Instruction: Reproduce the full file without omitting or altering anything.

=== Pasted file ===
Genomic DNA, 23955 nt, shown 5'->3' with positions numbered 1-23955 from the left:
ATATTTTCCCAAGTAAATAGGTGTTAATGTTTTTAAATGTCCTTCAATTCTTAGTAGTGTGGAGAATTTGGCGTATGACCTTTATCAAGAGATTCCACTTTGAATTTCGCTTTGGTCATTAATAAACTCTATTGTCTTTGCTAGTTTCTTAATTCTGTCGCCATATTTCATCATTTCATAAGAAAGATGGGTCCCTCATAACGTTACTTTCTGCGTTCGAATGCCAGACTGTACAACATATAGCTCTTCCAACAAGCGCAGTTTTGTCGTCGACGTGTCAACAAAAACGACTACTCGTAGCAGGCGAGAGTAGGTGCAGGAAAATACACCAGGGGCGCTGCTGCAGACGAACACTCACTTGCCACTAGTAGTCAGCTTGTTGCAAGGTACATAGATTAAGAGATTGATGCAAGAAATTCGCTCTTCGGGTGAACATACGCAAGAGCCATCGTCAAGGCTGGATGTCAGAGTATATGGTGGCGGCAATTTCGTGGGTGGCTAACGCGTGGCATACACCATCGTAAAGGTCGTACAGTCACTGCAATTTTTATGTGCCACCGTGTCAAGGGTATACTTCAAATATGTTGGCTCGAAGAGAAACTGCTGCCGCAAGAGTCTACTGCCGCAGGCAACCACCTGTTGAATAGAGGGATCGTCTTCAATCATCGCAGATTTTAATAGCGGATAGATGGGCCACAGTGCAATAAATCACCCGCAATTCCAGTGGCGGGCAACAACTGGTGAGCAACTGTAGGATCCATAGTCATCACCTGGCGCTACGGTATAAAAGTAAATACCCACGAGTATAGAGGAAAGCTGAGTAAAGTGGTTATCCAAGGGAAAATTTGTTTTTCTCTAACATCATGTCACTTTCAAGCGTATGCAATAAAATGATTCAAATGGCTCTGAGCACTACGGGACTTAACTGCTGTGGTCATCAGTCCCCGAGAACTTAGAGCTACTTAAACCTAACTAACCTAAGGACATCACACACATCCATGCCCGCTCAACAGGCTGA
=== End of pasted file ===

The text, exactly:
Genomic DNA, 23955 nt, shown 5'->3' with positions numbered 1-23955 from the left:
ATATTTTCCCAAGTAAATAGGTGTTAATGTTTTTAAATGTCCTTCAATTCTTAGTAGTGTGGAGAATTTGGCGTATGACCTTTATCAAGAGATTCCACTTTGAATTTCGCTTTGGTCATTAATAAACTCTATTGTCTTTGCTAGTTTCTTAATTCTGTCGCCATATTTCATCATTTCATAAGAAAGATGGGTCCCTCATAACGTTACTTTCTGCGTTCGAATGCCAGACTGTACAACATATAGCTCTTCCAACAAGCGCAGTTTTGTCGTCGACGTGTCAACAAAAACGACTACTCGTAGCAGGCGAGAGTAGGTGCAGGAAAATACACCAGGGGCGCTGCTGCAGACGAACACTCACTTGCCACTAGTAGTCAGCTTGTTGCAAGGTACATAGATTAAGAGATTGATGCAAGAAATTCGCTCTTCGGGTGAACATACGCAAGAGCCATCGTCAAGGCTGGATGTCAGAGTATATGGTGGCGGCAATTTCGTGGGTGGCTAACGCGTGGCATACACCATCGTAAAGGTCGTACAGTCACTGCAATTTTTATGTGCCACCGTGTCAAGGGTATACTTCAAATATGTTGGCTCGAAGAGAAACTGCTGCCGCAAGAGTCTACTGCCGCAGGCAACCACCTGTTGAATAGAGGGATCGTCTTCAATCATCGCAGATTTTAATAGCGGATAGATGGGCCACAGTGCAATAAATCACCCGCAATTCCAGTGGCGGGCAACAACTGGTGAGCAACTGTAGGATCCATAGTCATCACCTGGCGCTACGGTATAAAAGTAAATACCCACGAGTATAGAGGAAAGCTGAGTAAAGTGGTTATCCAAGGGAAAATTTGTTTTTCTCTAACATCATGTCACTTTCAAGCGTATGCAATAAAATGATTCAAATGGCTCTGAGCACTACGGGACTTAACTGCTGTGGTCATCAGTCCCCGAGAACTTAGAGCTACTTAAACCTAACTAACCTAAGGACATCACACACATCCATGCCCGCTCAACAGGCTGA